The Richmond International Academic and Soccer Academy (RIASA), founded in 2010, is based at Leeds Beckett University’s Headingley campus.
It offers international students aged between 18 and 22 the chance to combine studies with playing football across an intense, four-year course.
At the end of it they come out with a degree that is recognised both here and in the US.
The set-up is impressive with all the performance-analysing gadgets and gym technology that you would expect to see on offer at a full-time club.
Add in the fact that a clutch of former professional footballers are on board, including ex-Sheffield Wednesday and Doncaster Rovers’ captain Rob Jones, and RIASA feels like a professional academy set-up in everything but name.
“I’ve always said that no League One or League Two club can match us,” said founder Mark Ellis, former Bradford City and Halifax Town winger.
“We’ve got fitness coaches, nutritional advisers and a strength and conditioning coach. There’s everything you could ask for.
“But we’re an academic and soccer programme, first and foremost, and not an academy.
“These lads can pick up their coaching badges and the UEFA B licence and they are going back home with a fantastic resume.
“Even if they can’t play football they can end up becoming referees, agents or coaches and still being involved with sport.”
This point cannot be stressed enough by Ellis, who is keen to ensure that RIASA is not seen as an alternative to progressing through the ranks of a proper football club.
Despite this the programme has produced players who have gone on to make it in the paid ranks – its most high-profile graduate being Nahki Wells.
Upon completion of the course in its first year, Wells went on to represent Bradford City and Huddersfield Town and is on loan at QPR from Premier League Burnley.
“If he was sat here now I think Nahki would probably say it was the best thing he ever did coming here,” said Ellis. “You could see straight away he was so hungry and so talented.”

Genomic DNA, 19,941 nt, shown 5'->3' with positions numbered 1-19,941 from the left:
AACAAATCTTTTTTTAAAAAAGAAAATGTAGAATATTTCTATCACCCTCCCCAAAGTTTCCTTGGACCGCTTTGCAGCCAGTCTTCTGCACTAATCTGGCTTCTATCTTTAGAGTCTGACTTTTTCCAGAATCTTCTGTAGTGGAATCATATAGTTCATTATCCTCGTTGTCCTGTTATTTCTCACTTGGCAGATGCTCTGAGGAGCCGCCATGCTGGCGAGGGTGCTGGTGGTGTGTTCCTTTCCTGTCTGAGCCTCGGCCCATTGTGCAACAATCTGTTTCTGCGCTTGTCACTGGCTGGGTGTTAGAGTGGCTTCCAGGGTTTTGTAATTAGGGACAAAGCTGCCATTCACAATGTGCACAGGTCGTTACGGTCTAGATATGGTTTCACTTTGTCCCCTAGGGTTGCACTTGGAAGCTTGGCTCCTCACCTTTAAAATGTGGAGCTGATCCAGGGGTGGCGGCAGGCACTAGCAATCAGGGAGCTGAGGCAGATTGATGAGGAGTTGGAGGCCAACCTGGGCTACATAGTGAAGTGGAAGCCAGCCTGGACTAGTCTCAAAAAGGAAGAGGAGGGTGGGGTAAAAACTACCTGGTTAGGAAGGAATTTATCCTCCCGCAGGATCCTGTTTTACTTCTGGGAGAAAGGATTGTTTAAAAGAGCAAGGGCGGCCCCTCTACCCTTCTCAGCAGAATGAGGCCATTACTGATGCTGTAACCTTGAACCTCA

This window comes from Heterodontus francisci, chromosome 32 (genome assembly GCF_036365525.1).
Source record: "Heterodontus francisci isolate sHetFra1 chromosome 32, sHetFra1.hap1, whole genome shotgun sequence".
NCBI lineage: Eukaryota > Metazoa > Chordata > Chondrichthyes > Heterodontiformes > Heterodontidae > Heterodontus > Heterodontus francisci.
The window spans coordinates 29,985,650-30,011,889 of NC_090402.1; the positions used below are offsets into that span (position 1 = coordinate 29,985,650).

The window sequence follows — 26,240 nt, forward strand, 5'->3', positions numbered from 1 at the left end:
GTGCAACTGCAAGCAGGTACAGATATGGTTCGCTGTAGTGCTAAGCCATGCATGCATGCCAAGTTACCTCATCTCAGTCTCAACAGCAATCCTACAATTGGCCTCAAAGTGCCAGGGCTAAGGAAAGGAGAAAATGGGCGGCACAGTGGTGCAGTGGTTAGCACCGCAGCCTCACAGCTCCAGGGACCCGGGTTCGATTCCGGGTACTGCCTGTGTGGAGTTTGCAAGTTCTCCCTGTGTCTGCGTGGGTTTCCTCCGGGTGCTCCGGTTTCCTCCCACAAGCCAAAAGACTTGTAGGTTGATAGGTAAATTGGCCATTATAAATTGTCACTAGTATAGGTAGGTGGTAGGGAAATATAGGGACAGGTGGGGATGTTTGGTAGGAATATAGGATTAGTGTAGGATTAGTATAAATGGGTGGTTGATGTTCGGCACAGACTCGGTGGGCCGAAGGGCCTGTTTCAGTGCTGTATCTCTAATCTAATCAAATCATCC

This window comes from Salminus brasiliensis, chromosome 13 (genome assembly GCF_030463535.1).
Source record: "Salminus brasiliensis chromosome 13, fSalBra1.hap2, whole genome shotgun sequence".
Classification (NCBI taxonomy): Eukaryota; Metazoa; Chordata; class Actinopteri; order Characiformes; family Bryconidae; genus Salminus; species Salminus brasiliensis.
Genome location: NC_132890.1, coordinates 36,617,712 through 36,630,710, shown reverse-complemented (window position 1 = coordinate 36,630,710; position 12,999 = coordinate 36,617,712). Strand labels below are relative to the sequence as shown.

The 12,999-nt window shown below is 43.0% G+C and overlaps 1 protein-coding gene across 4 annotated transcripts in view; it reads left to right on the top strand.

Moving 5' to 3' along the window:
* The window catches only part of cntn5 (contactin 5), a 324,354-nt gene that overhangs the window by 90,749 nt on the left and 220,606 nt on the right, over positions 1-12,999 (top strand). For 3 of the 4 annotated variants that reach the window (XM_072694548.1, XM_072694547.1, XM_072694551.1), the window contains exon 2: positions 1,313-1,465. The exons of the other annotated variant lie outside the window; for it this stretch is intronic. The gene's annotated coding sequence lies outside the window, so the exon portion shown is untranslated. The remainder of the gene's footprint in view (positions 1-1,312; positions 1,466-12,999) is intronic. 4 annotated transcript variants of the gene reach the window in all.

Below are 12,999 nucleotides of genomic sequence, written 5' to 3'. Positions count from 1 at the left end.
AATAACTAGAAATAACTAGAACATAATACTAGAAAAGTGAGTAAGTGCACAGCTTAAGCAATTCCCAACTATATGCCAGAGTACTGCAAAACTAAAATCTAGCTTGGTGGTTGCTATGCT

Ellis, 56, enjoyed 10 years at Valley Parade and made over 200 appearances, playing his part as the Bantams were promoted out of Division Four in 1982 and then won the Third Division in 1985.
He saw his career cruelly curtailed by injury and, after a considerable time spent coaching and networking, he came up with the concept of RIASA.
He said: “I had a series of meetings with Richmond University, an American University in London, through my contacts.
“After a series of meetings they said, ‘if you get 16 students signed up then we’ll run a programme up in Leeds’.
“We had 23 students to start with and nowadays we’re up to 97 – it has just built year upon year.
“When parents come from America or wherever they look at the fantastic surroundings and straight away they are impressed by what they see.
“It’s a unique and brilliant concept. My biggest regret is that I didn’t have an education when I was in football.
“I was only young when I got injured, about 26. I carried on struggling until I was 30 and then when I came out I was a bit of a lost sheep.
“So when I see the chance these lads have got I’m actually quite envious of them.”
As well as being drilled by former professionals, the students also get to pit their wits against established academy sides, including Sheffield Wednesday and Bradford, and regularly take part in tours.
Although the vast majority of the class are American there are over 20 nationalities represented.
It is not uncommon for the odd player to be scouted by league clubs as was the case recently.
In such instances Ellis says RIASA would never stand in a player’s way, but would want them to consider all options before taking such a big decision.
“We’d work with that student to make sure it was right for them,” he said. “It’s happened before when they have put their degree on hold.
“We would advise the student, but we’d never stop them (from taking up the offer).”
Ellis knows all about perseverance as evidenced in his desire to make RIASA succeed.
He sets standards high and believes the set-up that he has helped mould is one that professional teams would do well to follow.
“I’ve been around the world twice to get this,” he added. “The boys have to behave properly because they are representing a top uni in London and so we like to have them well-dressed and also have a no-swearing policy.
“I’m proud of the lads for how they behave, regardless of whether they win or lose.
“I think a lot of teams could learn from us.”